Argued June 3d 1926
Decided October 18th, 1926.
ACTION upon a policy of automobile liability insurance to recover the amount of a judgment alleged to have been paid by the plaintiff to a third party, brought to the Superior Court in New Haven County and tried to the jury before Booth, J.; verdict and judgment for the plaintiff for $6,128, and appeal by the defendant. No error.
Philip Pond, with whom was Arthur W. Chambers, for the appellant (defendant).
Walter J. Walsh, with whom was John J. Sullivan, Jr., for the appellee (plaintiff).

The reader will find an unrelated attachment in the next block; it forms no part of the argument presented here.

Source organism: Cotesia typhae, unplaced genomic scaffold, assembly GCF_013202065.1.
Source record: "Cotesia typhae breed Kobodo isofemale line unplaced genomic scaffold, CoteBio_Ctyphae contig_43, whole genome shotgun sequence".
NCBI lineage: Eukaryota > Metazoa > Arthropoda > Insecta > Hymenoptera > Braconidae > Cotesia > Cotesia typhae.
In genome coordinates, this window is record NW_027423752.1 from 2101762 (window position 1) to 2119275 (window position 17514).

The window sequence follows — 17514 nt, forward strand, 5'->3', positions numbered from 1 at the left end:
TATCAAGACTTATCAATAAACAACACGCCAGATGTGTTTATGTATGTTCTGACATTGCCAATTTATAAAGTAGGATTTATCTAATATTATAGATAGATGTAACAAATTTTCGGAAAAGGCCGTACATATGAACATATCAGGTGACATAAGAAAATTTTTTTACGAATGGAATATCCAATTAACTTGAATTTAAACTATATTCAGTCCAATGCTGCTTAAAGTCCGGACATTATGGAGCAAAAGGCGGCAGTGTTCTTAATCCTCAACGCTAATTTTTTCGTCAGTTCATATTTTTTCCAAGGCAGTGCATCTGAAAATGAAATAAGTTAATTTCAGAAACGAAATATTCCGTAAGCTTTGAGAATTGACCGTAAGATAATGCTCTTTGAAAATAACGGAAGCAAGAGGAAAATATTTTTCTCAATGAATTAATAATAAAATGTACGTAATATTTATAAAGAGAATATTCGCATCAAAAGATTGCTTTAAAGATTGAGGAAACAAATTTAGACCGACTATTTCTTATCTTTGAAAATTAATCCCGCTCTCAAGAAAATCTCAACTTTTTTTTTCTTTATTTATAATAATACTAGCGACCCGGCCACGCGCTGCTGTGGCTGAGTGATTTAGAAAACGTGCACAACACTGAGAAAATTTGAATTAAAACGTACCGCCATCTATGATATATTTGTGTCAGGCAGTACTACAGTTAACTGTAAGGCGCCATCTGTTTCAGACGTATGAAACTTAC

The record discloses that there was no controversy as to the following facts: The plaintiff, on March 24th, 1923, was insured by a policy of the defendant, wherein it agreed to indemnify her against loss from the liability imposed by law upon her for damages on account of bodily injuries accidentally suffered or alleged to have been suffered by any person as a result of the ownership, maintenance or use of the automobile then owned by her. The policy further provided that the defendant was to give prompt and efficient service (a) in investigating cases of bodily injuries or death or of damage to property of others coming within agreements I and II of the policy; (b) in conducting negotiations for the settlement of or in contesting any claims made on account of such cases of bodily injuries or death, or of damage to property of others; and (c) in defending any suit brought to recover damages on account of such cases of bodily injuries or death, or of damage to property of others, unless or until the company may elect to effect a settlement of such suit; and to pay in addition to damages all expenses incurred by the company for investigation, negotiation or defense, all costs taxed against the assured in any legal proceedings defended by the company; all premium charges on attachment or appeal bonds required in all such legal proceedings; and all interest accruing after entry of judgment; and to reimburse the assured for the cost of such immediate surgical relief as shall be imperative at the time of the accident.